The National Institute of Health and Care Excellence (NICE) have today made an announcement for the recommendation of gilteritinib as an option in adults with relapsed or refractory FLT3-positive acute myeloid leukaemia (AML).
The brand name for this treatment is Xospata© and it is produced by Astellas Pharma.
How does gilteritinib work?
Mutations in the FLT3 gene represent the most common type of mutation that is present in AML patients, affecting up to 30% of patients. Patients with FLT3 mutations typically have poorer prognosis, meaning they respond less well or are more likely to relapse after the standard treatments. Gilteritinib is a type of targeted therapy. It is a FLT3 inhibitor and it works by binding to the FLT3 protein and blocking its activity. FLT3 is a tyrosine kinase receptor, a type of protein that is involved in many pathways promoting the growth and survival of leukaemia cells.
Why has NICE made these recommendations?
FLT3 mutation is associated with a higher risk of relapse and an overall poor prognosis in AML patients with this mutation. In a patient where the first course of chemotherapy has not worked, or where a patient has relapsed, then salvage chemotherapy is offered. The clinical evidence for this NICE recommendation came from the ADMIRAL trial, which compared gilteritinib with salvage chemotherapy. The study showed a significant improvement in overall survival in patients treated with giltertinib (average survival of 9 months) compared with those treated with salvage chemotherapy (average survival of 5.5 months).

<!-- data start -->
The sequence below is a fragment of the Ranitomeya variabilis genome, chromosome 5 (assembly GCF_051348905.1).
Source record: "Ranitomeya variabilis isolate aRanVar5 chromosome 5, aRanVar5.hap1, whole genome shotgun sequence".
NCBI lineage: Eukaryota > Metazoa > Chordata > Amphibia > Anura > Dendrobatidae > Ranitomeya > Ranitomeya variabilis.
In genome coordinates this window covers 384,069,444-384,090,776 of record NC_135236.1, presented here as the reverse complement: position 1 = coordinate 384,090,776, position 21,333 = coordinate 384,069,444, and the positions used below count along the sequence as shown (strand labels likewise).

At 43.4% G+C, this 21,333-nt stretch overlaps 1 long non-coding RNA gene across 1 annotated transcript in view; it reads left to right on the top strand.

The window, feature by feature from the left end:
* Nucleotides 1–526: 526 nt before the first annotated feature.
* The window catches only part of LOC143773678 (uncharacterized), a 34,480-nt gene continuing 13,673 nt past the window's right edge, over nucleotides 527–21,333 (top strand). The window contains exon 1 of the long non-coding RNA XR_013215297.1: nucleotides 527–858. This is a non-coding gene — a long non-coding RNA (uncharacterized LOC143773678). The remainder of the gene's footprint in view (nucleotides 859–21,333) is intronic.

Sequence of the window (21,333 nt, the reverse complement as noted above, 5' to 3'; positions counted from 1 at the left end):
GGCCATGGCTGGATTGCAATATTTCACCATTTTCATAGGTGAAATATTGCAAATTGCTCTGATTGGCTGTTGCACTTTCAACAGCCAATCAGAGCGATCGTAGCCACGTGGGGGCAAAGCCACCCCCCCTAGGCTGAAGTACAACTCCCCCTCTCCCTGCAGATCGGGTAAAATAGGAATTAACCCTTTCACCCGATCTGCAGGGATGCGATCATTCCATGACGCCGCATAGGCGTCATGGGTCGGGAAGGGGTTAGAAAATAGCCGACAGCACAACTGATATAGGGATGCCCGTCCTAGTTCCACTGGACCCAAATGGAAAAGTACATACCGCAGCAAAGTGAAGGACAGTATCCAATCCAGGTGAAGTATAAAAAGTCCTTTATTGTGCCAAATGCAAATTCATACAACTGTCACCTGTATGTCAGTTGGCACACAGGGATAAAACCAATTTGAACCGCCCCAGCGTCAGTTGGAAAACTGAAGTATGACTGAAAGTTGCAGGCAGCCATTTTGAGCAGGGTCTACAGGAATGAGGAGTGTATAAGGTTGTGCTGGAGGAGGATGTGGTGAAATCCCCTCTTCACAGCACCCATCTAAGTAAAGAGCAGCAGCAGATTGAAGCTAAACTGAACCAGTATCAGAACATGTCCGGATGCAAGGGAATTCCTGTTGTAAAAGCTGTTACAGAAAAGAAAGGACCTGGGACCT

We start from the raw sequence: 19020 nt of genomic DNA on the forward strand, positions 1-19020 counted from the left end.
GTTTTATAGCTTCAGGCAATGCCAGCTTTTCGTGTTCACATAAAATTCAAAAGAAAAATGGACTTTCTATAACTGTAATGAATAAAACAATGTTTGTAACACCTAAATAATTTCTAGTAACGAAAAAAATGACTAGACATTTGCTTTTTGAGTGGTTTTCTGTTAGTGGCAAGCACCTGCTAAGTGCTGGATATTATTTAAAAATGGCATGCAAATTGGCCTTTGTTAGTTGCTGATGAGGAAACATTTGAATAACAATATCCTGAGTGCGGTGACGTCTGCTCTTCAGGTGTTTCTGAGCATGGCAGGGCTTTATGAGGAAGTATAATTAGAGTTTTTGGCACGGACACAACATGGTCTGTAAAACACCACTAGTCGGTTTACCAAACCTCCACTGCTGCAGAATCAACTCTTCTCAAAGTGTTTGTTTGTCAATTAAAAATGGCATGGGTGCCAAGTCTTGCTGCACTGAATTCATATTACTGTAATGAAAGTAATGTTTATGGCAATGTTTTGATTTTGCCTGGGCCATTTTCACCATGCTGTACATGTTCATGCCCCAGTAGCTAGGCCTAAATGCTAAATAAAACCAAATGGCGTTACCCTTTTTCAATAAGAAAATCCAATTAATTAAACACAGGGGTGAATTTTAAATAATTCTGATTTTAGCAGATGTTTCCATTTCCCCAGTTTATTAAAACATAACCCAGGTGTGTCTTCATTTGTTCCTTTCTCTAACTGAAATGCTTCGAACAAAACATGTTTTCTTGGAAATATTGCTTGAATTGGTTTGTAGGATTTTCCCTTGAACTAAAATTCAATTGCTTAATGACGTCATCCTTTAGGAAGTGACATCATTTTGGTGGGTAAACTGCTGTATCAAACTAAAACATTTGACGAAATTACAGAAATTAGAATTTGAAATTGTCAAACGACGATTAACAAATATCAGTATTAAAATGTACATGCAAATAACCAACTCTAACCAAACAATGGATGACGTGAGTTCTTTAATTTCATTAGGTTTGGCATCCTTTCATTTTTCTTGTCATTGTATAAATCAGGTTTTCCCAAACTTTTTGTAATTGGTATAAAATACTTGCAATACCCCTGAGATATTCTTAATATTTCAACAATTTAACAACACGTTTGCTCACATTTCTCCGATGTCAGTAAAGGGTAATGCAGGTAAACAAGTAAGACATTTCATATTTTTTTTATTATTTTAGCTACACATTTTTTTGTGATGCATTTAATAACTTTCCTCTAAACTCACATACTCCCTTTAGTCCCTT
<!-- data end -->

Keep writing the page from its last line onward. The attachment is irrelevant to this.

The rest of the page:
There are very few treatment options currently available for patients with relapsed or refractory AML with a FLT3 mutation. The current salvage chemotherapy offered comes with side effects which impact the patient’s quality of life, in addition to not being very effective. Gilteritinib is an oral tablet, which means the treatment can be administered at home, which some patients might prefer, especially towards the end of their life.
You can find more information and the relevant documents on the NICE website here.